I, too am an investment advisor. While I have models that will take inflation into account, it is difficult to compete with people who don't. So, I don't. Of course, I don't limit my clients' portfolios to the S & P or the Dow. Historically, small cap stocks outperform nearly all other asset classes.


Jimmy--dividends would be a huge part of the real return! You can't exclude them. Average Dow yield over the last 100 years is something in the range of 2-4%. That's a powerful boost to their real return.


So, has Thornburg done an analysis of Warren Buffett's portfolio or of other prominent investors to show where they've won and lost in real dollars?

Has anyone done forensic analyses of companies like Enron to see how much people actually lost on stock as opposed to the amounts they thought they'd lost?


I have long suspected the returns of the stock market and once did an analysis of the after-inflation returns of the S&P for a typical investment span (40 years), assuming gradually adding to your holdings monthly. I found that for several years in the 1970s, you would have barely have made any return at all on your investment, after adjusting for inflation.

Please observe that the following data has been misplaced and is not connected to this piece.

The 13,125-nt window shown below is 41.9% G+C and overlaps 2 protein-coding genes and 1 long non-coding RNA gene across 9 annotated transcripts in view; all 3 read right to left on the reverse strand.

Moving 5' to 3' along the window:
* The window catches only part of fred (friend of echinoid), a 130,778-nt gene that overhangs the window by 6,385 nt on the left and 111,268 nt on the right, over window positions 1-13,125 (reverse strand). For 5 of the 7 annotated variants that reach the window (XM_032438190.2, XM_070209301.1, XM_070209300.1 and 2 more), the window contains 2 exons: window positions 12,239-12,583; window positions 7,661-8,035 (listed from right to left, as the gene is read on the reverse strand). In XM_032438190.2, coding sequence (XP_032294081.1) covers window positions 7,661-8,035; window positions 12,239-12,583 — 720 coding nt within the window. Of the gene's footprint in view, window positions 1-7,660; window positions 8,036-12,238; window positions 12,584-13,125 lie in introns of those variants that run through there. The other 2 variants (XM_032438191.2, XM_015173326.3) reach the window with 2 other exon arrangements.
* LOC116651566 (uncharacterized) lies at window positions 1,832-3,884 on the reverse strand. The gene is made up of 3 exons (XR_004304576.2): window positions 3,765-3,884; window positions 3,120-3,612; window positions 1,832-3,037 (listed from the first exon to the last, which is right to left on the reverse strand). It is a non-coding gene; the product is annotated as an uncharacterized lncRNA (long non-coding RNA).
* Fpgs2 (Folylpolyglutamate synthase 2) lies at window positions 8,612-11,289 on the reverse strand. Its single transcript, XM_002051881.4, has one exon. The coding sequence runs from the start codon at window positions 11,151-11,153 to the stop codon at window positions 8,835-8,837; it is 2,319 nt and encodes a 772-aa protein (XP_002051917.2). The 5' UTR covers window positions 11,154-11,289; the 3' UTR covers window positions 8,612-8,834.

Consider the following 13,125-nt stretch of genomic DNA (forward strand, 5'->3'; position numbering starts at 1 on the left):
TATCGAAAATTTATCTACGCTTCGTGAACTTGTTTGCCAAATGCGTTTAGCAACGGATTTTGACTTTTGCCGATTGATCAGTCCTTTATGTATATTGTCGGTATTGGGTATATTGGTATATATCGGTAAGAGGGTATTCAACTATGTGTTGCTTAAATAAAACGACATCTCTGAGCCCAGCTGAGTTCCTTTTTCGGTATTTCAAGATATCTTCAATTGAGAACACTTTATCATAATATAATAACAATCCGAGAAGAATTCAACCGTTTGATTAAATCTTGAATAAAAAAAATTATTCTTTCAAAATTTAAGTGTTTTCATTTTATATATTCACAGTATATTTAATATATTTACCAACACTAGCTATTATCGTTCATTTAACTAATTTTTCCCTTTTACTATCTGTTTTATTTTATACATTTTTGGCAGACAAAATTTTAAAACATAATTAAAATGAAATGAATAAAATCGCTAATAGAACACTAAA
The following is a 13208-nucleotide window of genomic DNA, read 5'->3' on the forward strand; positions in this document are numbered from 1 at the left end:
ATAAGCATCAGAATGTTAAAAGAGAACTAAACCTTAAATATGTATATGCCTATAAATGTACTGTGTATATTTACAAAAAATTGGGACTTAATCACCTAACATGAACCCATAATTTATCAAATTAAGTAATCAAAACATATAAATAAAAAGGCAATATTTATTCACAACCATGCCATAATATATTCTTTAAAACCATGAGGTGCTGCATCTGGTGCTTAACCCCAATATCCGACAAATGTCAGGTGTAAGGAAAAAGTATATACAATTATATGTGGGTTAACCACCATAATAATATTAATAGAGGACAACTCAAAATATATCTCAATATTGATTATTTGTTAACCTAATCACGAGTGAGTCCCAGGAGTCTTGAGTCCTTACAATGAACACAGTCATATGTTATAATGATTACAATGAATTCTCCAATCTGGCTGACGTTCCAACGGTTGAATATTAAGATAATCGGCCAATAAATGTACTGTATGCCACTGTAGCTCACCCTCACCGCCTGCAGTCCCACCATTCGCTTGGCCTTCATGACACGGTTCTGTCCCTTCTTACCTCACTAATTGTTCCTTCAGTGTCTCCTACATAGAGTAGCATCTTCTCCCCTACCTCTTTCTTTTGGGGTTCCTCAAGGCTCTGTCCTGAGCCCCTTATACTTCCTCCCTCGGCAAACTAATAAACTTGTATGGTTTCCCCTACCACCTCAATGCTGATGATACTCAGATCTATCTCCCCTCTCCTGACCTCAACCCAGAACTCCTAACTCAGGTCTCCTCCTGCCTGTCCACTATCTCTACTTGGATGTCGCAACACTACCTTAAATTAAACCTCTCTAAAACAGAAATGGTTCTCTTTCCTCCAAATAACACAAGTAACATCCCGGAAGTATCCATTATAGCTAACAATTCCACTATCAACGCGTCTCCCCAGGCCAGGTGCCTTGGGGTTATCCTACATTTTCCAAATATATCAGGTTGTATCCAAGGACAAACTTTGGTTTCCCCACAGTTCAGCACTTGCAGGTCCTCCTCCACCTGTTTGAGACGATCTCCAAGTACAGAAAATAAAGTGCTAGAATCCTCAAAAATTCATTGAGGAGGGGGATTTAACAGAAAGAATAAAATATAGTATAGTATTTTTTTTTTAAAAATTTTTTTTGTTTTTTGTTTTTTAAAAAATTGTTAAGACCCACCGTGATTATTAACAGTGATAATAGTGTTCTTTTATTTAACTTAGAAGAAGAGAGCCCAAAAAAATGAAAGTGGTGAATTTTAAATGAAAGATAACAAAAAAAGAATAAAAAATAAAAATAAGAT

Too many analysis assume 0 inflation, and that your entire purchase was done at the beginning of the term, instead of slowly over the span of many years.


I knew it!

My millions aren't any good after all.


$1.00 to $3.76 in 30 years is 4.5%/year. Much better than TIPS are paying now. But back in 1999, TIPS were paying close to 4%. Those of us who understood investing sold all our stocks then and replaced them with TIPS and made a killing, with none of the inflation risk involved with putting all our money in long nominal bonds (which have also done well since then).


Control Inflationby Dec? Is there any " ELECTION " coming nearby? No other Manifesto to fool Citizens? Is Rahul Gandhi the next PM in Dec?